As a primary goal, the abstract should render the general significance and conceptual advance of the work clearly accessible to a broad readership. In the abstract, minimize the use of abbreviations and do not cite references. The word length is not more than 150-250 words, written in English and Indonesia.


  • Background of study
  • Aims and scope of the paper
  • Methods
  • Summary of result or findings
  • Conclusions


All article types: you may provide up to 5 keywords; at least 3 are mandatory.


The body text is in 12 points normal Times New Roman. New paragraphs will be separated with a single empty line. The entire document should be single-spaced and should contain page and line numbers in order to facilitate the review process. The Ruhama: Islamic Education Journal recommended manuscript written using MS-Word 97-2003.



The use of abbreviations should be kept to a minimum. Non-standard abbreviations should be avoided unless they appear at least four times, and are defined upon first use in the main text. Consider also giving a list of non-standard abbreviations at the end, immediately before the Acknowledgments.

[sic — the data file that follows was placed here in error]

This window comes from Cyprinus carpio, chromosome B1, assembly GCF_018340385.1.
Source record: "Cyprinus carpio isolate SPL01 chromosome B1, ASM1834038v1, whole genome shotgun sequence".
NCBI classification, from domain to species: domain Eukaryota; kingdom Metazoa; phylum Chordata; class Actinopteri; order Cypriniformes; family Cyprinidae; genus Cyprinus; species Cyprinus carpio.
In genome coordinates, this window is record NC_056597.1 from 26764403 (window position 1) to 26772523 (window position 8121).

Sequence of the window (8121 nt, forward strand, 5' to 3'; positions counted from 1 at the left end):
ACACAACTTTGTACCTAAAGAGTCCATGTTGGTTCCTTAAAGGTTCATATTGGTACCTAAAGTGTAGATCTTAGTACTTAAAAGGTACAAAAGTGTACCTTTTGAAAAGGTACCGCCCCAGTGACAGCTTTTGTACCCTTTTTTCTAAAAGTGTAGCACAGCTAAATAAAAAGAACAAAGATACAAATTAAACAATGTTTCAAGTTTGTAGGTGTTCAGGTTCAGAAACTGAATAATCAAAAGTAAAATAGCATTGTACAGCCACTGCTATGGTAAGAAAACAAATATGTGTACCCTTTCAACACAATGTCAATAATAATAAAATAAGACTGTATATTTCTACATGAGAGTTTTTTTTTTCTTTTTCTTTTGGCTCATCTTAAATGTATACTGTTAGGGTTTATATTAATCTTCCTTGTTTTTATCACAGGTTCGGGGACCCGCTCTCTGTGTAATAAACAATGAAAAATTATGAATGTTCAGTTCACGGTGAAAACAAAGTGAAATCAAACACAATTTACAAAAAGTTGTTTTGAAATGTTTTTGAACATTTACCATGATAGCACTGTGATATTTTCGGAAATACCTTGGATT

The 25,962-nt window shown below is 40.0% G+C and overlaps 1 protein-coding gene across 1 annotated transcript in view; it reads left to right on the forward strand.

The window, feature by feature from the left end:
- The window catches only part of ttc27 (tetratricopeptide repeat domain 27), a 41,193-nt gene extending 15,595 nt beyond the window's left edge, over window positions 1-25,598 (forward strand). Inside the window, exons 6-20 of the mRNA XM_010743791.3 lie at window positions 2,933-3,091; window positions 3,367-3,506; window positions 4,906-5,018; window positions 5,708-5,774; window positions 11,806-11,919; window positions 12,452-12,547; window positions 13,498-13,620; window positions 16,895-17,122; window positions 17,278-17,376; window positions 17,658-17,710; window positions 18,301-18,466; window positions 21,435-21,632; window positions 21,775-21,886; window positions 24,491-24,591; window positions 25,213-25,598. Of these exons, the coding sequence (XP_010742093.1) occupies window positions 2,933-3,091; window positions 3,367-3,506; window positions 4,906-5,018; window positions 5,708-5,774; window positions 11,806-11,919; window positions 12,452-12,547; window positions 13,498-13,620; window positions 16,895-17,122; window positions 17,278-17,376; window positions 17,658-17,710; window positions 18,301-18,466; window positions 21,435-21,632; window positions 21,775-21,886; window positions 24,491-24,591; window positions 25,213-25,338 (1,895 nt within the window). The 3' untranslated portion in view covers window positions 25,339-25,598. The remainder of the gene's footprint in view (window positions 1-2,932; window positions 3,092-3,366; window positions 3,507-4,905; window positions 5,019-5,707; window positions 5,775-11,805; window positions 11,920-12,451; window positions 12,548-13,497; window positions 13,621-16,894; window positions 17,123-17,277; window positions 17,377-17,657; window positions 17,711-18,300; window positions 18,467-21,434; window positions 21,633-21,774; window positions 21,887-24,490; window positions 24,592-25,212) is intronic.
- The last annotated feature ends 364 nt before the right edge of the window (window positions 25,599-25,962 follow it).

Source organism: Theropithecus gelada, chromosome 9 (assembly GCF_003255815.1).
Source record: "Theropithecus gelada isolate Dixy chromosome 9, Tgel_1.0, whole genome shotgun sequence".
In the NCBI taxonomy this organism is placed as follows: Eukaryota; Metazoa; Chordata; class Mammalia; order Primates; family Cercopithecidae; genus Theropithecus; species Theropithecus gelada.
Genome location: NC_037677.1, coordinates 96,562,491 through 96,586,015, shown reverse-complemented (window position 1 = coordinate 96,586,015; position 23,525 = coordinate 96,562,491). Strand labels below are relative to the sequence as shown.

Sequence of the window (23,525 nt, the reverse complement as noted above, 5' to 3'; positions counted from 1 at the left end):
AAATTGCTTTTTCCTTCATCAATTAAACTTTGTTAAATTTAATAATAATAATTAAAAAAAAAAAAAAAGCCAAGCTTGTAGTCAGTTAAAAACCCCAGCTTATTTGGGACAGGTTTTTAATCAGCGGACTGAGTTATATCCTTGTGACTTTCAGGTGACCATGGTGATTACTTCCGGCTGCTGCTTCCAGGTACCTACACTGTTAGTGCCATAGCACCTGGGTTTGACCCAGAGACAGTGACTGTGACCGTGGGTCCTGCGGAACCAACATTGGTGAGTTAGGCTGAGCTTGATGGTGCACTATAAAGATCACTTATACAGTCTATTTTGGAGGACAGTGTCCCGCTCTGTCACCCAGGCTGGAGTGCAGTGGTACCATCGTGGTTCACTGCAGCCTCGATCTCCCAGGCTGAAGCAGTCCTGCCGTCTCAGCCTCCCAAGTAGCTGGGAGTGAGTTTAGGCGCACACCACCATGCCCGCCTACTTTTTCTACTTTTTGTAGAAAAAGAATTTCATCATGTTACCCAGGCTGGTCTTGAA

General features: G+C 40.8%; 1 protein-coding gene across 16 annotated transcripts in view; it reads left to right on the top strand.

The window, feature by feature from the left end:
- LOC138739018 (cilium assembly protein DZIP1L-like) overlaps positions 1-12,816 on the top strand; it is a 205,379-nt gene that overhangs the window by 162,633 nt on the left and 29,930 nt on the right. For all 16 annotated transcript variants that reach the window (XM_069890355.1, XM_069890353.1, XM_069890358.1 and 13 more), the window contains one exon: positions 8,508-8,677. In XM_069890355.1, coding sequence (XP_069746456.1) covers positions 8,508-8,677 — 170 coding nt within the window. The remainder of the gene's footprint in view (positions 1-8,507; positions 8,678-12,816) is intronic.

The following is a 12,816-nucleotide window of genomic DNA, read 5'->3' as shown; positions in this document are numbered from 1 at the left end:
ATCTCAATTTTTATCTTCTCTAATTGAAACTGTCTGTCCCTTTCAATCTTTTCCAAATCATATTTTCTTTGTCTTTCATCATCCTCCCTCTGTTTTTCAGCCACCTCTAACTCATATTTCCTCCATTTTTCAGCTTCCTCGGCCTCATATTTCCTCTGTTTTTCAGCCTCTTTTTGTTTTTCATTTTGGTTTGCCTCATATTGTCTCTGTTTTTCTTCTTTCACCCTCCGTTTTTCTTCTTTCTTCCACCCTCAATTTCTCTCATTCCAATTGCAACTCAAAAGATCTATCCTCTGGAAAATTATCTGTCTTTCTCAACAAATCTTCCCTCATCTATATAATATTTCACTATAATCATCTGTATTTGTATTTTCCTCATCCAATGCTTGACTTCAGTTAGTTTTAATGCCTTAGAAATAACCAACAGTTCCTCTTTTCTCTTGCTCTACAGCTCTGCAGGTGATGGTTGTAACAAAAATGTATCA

Your manuscript is organized by headings and subheadings.

For Original Research Articles, it is recommended to organize your manuscript in the following sections:



The introduction is a little different from the short and concise abstract. The reader needs to know the background to your research and, most importantly, why your research is important in this context. What critical question does your research address? Why should the reader be interested?

The purpose of the Introduction is to stimulate the reader's interest and to provide pertinent background information necessary to understand the rest of the paper. You must summarize the problem to be addressed, give background on the subject, discuss previous research on the topic, and explain exactly what the paper will address, why, and how. A good thing to avoid is making your introduction into a minireview. There is a huge amount of literature out there, but as a scientist, you should be able to pick out the things that are most relevant to your work and explain why. This shows an editor/reviewer/reader that you really understand your area of research and that you can get straight to the most important issues.

Keep your Introduction to be very concise, well structured, and inclusive of all the information needed to follow the development of your findings. Do not over-burden the reader by making the introduction too long. Get to the key parts of other paper sooner rather than later.


  1. Begin the Introduction by providing a concise background account of the problem studied.
  2. State the objective of the investigation. Your research objective is the most important part of the introduction.